Covering the technology, people, and culture of the cryptocurrency and blockchain world

Must-reads for Nov. 8, 2018: Getting shaky, getting stable, getting tracked, getting beamed up, and getting Gooped

These are the crypto stories you should be following today

William Shatner

We don’t need an excuse to use a Shatner but we have one (via Pixabay).

Tether’s New Bank Has Been Named in Two Global Bribery Cases (Breaker)
Another day, another “Tether has a problem” story. This time, it has to do with the stablecoin’s new bank, Deltec. Some bribe money that was paid to a Venezuelan government official ended up there (and at another Bahamian bank, Ansbacher), according to an investigation. “Neither bank has been accused of complicity in the bribery or other corruption. However, the findings highlight what may be systemic deficiencies in Bahamian banking regulation. The Bahamas was recently added to the list of nations with deficient anti-money laundering practices maintained by the Financial Action Task Force, an international initiative anti-money laundering initiative,” writes Breaker’s David Z. Morris.

 

Crypto 2.0 May Be Digital Cash You Can Actually Use to Buy Stuff (Bloomberg)
The mess around Tether has spurred development in the world of stablecoins. Some of those developers recently met at London’s Reform Club. “Unseating Tether is only part of the appeal for these ventures. In addition, the potential for growth in the sector is immense. Low volatility tokens currently account for around $3 billion, a fraction of the broader $220 billion crypto market,” write Bloomberg’s Alastair Marsh and Olga Kharif.

 

The Little-Known Ways Ethereum Reveals User Location Data (CoinDesk)
Developer Péter Szilágyi is warning the world about metadata and Ethereum. “Taking the example of Etherscan, Szilágyi said that a particular combination is revealed to the website when users access it – namely, a link between a user’s IP address and their ethereum address. And that’s notable because, as a unique computer identification number, an IP address reveals user location data – which could constitute a high risk when combined with ethereum wallet accounts. This information is shared with Google Analytics and Etherscan. Plus, Etherscan’s underlying comment tool – a popular website comment add-on named Disqus – also receives this info, and further shares that activity with its partners,” writes CoinDesk’s Rachel Rose O’Leary.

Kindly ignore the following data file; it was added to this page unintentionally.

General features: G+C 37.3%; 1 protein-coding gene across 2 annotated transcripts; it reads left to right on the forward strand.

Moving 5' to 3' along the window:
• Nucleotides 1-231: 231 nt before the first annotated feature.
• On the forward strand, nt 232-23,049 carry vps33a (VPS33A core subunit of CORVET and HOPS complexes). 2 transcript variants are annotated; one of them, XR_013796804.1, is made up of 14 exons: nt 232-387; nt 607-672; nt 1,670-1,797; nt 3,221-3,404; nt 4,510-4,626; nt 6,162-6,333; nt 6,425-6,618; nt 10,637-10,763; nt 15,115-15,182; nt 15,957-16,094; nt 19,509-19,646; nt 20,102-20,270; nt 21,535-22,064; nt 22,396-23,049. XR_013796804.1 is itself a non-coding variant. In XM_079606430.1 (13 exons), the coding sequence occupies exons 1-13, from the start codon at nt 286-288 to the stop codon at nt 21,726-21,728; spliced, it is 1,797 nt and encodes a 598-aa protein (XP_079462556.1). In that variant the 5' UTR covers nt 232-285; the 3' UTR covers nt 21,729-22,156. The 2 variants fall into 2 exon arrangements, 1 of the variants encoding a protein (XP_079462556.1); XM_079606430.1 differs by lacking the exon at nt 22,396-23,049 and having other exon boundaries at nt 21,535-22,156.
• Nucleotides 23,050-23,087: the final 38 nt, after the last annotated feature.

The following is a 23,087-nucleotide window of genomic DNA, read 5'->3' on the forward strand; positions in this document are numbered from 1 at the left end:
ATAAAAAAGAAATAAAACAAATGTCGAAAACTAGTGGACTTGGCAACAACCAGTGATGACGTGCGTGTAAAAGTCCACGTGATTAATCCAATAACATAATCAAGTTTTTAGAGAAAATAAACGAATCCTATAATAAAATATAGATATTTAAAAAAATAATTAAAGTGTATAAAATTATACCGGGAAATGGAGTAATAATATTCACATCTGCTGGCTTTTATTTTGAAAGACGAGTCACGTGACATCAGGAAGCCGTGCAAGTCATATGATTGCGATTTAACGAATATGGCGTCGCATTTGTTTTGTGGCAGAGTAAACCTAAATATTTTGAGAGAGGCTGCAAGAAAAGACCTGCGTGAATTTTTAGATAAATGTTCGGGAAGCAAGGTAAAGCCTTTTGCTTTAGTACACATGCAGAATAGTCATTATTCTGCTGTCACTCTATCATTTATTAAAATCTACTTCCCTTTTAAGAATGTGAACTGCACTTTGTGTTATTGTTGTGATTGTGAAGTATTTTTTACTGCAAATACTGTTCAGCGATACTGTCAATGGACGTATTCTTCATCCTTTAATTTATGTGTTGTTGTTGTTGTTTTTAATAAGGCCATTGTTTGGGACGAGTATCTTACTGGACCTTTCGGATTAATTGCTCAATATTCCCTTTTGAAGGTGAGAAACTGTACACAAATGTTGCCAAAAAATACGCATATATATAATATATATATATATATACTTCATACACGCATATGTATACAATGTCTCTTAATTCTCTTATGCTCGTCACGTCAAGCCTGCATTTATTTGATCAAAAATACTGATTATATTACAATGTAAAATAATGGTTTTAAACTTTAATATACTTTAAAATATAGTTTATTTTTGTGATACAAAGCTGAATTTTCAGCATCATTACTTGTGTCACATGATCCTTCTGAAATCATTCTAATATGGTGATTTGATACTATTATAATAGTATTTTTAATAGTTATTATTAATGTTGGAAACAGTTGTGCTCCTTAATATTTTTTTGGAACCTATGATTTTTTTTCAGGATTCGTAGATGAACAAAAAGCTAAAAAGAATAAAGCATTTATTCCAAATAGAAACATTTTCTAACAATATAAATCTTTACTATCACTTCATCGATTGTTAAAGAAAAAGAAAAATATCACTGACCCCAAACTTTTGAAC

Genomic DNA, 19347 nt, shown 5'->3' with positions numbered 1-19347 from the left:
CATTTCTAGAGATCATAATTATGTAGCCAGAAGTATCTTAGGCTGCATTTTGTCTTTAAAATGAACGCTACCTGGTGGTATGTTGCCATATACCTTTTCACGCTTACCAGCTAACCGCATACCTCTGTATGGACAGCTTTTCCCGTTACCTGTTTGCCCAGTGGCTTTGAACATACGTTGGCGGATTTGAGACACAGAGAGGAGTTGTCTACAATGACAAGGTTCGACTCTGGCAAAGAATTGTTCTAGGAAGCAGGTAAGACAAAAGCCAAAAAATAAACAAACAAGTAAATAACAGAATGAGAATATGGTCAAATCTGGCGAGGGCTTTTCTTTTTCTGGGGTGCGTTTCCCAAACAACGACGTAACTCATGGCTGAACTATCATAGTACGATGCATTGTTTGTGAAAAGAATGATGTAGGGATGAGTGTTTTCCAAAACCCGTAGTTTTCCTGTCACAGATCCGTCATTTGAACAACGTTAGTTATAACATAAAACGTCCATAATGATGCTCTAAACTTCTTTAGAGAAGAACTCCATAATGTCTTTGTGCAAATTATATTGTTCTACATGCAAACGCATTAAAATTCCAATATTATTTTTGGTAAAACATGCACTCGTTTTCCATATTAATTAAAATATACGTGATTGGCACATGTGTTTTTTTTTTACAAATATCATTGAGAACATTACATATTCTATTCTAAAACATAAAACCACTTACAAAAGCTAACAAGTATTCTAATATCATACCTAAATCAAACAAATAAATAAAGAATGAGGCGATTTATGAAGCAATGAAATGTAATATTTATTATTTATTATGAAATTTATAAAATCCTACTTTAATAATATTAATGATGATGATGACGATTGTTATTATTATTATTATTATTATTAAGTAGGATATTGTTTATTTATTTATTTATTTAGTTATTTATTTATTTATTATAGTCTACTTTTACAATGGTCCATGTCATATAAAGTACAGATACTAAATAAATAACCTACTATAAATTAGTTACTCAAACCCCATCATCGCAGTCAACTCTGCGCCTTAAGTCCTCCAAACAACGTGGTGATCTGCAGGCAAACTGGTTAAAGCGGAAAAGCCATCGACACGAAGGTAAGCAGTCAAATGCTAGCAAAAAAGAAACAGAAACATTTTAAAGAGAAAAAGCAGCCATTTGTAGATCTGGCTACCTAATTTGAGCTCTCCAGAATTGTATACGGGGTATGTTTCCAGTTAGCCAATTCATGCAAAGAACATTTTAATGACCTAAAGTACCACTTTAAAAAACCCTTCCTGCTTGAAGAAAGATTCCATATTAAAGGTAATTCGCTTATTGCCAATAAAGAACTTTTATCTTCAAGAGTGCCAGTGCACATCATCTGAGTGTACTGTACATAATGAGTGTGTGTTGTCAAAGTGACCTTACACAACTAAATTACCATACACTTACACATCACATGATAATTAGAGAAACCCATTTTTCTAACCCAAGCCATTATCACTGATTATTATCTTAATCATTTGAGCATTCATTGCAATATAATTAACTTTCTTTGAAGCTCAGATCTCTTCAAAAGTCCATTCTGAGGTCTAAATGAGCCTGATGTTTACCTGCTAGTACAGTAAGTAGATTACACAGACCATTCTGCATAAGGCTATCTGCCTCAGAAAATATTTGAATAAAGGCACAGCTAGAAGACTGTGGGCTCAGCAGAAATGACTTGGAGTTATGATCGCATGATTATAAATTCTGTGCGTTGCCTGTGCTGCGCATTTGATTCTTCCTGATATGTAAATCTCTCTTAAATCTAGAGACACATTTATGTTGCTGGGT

AMD Launches Ethereum Mining Gear (Trustnodes)
AMD is being more upfront about its crypto mining business. As we’ve noted in the past, some chipmakers haven’t been so hot on crypto miners, even if they’ve been a help to sales.

 

Set Phasers to HODL: Star Trek’s William Shatner Tweets in Support of Vitalik Buterin (CoinTelegraph)
The guy who did the best recording of Elton John’s “Rocket Man” tweeted a “thumbs up” to Ethereum cofounder Vitalik Buterin. And when some rando critic called Buterin a scammer, the former “T.J. Hooker” star countered with a list of ERC standards. Who knew?

 

It’s Hard to Short Crypto – And That’s Propping Up Prices, Study Finds (CoinDesk)
Why hasn’t Bitcoin plunged further? A new study suggests it’s because there aren’t enough people shorting it (which is like the inverse of the old markets joke of why something is up on a given day: “More buyers than sellers.”)

 

The Basics of Bitcoin and Cryptocurrency—and How to Invest (Goop)
Are you “basic” but want to put your money in something that has halved in the past year? You’re in luck! Gwyneth Paltrow’s Goop just did a Q&A with Abra CEO Bill Barhydt on how you can stop spending cash on pumpkin spice lattes and pour it all into Bitcoin instead (Flashback: We called Abra “the worst crypto app” back in March). University of Queensland’s Wang Chun Wei’s “latest investigation into crypto values, first published in October, confirmed a longstanding theory of finance – something called the resale option hypothesis – at least partly explains why cryptocurrencies are valued the way they are today. The resale option hypothesis, which originated in 2003 from Princeton researchers Jose Scheinkman and Wei Xiong, argues that an asset tends to favor the most optimistic participants in a market (those with long bets) when two conditions persist: lots of disagreement about price and impediments to shorting the asset,” writes CoinDesk’s Brady Dale.

Lawrence Lewitinn, CFA is editor in chief of Modern Consensus. Disclosure: Lewitinn owns no cryptocurrencies in his portfolio.

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